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Babuji

Sunday April 5 marks the 102nd birth anniversary of Jagjivan Ram. One of the great tragedies of modern India has been that Babu Jagjivan Ram never became Prime Minister. Had Babuji been allowed to lead this country, the course of our nation could have been different. VN Dalmia writes.

india Updated: Apr 02, 2009 22:22 IST

Sunday April 5 marks the 102nd birth anniversary of Jagjivan Ram. One of the great tragedies of modern India has been that Babu Jagjivan Ram never became Prime Minister. Unfortunately, Jayaprakash Narayan endorsed Morarji Desai for PM in 1977. Desai lasted little more than a year. In late 1978, Charan Singh outmanoeuvred ‘Babuji’ with the help of Sanjay Gandhi only to be let down by him within three months. Had Babuji been allowed to lead this country, the course of our nation could have been different.

An outstanding administrator, Babuji held every conceivable Cabinet post between 1946 and 1979. Significantly, he was Agriculture Minister during the Green Revolution and Defence Minister during the victorious Indo-Pak war of 1971. He won 10 consecutive elections, spanning half a century, from the same constituency — a world record.

Much of the reason for Babuji’s great competence was his quick grasp and ability to penetrate matters deeply. He was ideologically a pragmatist. Regarded with awe by subordinates and colleagues, he was the man to go to in order to get the job done. Babuji began his career in 1936 from Sasaram in Bihar. Mahatma Gandhi, too, had high praise for him for his achievements despite belonging to the Dalit classes, commenting that he had “emerged from fire as burnished gold”.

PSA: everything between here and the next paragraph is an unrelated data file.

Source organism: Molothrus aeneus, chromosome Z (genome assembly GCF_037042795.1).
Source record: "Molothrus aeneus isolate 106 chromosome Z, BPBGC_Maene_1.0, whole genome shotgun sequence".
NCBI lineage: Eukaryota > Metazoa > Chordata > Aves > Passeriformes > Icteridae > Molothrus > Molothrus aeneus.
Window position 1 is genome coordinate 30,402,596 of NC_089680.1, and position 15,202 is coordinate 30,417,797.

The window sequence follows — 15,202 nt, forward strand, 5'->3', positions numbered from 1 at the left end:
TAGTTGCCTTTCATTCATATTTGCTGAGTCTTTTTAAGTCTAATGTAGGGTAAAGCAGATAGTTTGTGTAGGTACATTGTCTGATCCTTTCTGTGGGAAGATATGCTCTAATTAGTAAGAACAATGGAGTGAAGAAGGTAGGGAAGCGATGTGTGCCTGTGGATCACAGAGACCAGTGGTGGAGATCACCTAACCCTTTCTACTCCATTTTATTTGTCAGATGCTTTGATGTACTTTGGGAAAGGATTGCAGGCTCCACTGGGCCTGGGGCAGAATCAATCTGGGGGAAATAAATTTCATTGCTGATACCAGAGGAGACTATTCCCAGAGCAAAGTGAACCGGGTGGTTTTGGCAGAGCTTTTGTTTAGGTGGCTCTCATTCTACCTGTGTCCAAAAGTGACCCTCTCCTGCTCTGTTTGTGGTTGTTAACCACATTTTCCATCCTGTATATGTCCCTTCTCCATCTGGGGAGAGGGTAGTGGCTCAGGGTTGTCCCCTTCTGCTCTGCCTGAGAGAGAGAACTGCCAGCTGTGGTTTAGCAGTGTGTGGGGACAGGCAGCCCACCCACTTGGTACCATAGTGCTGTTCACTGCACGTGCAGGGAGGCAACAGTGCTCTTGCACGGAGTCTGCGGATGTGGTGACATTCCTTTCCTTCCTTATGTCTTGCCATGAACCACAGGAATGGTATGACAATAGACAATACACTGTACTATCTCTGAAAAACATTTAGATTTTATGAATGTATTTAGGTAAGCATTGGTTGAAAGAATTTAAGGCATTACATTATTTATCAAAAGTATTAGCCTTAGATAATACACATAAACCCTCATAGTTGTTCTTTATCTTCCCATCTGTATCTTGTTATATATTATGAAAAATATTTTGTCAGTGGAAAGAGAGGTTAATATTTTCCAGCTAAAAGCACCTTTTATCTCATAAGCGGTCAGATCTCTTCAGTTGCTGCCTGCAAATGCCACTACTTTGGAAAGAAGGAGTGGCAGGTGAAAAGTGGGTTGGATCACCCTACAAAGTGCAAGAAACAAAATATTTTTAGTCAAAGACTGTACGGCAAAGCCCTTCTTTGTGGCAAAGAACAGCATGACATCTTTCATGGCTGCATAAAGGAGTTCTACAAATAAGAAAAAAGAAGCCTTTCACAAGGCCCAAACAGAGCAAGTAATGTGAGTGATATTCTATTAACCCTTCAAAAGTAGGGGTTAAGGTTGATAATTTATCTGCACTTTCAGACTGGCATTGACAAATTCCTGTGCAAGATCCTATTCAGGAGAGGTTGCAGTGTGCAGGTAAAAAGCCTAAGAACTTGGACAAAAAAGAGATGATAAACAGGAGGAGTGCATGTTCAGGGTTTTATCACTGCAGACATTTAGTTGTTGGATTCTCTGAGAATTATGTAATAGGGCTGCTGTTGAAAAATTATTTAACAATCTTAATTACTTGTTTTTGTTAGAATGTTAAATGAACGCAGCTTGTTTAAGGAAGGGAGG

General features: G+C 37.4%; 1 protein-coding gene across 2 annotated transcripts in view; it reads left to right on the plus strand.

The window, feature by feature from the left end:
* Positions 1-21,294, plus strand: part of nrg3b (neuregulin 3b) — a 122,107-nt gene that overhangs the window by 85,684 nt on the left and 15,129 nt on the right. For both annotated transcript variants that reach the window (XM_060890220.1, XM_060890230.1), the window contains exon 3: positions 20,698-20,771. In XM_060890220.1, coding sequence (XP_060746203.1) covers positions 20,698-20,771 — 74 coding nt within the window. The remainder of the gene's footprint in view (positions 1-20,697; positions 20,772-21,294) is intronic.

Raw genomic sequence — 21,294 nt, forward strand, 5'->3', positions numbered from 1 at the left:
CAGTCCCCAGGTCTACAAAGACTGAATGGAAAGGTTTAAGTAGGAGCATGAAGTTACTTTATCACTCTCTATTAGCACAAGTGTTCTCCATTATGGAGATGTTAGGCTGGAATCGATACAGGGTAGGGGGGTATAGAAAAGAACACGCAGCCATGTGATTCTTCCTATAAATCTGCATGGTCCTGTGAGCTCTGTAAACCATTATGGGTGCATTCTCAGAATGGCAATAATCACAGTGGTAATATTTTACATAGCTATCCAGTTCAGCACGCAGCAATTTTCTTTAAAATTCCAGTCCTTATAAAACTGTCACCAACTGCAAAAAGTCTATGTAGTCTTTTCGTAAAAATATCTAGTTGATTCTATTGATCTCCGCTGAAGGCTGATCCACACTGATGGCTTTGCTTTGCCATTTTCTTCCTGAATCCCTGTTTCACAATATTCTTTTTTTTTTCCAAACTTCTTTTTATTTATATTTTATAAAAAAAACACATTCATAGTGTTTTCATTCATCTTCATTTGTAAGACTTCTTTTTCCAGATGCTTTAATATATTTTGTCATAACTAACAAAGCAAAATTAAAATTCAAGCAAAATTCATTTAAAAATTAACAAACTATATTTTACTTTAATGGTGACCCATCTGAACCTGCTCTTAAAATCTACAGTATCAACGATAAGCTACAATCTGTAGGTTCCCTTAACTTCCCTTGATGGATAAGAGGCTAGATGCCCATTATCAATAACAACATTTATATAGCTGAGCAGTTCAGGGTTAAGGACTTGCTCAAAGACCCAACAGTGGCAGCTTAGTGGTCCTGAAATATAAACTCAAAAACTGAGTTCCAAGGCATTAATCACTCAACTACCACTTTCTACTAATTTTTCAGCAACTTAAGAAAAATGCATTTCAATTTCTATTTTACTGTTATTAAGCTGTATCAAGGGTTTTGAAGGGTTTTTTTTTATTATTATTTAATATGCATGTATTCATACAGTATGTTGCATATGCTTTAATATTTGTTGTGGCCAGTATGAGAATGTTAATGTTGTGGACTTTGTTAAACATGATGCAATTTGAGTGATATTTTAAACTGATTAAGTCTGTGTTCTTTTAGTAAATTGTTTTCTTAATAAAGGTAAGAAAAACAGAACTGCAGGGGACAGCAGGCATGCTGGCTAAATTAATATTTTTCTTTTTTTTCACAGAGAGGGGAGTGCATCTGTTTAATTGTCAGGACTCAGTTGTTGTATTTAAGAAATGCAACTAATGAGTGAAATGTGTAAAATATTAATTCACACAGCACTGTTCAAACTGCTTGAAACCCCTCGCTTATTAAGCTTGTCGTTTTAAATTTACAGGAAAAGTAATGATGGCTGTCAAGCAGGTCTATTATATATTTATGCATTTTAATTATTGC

I got to know Babuji through my father. As I entered the family business and as my father’s health declined, Babuji came to know me and I began to meet him alone. Babuji liked meeting young people and when my father died in 1978, I inherited the relationship.

I lost touch with Babuji in the early 80s when I left for America. When I returned, I was delighted to receive a call from him summoning me to his residence at 6, Krishna Menon Marg. Babuji wanted to know what my future plans were. I was pleased to see in how much esteem Rajiv Gandhi, the then PM, held Babuji, consulting him occasionally on important matters.

When Charan Singh’s government had fallen, no one could have denied Babuji the opportunity to lead. In 1979, President Neelam Sanjiva Reddy finally invited Babuji to prove his majority. Babuji would have been able to muster the requisite numbers. But Reddy, inexplicably, without waiting for even an hour after inviting Babuji, dissolved the Lok Sabha and called for elections. Thus ended the saga of India’s first non-Congress government.

VN Dalmia is Executive Vice-President, Babu Jagjivan Ram National Foundation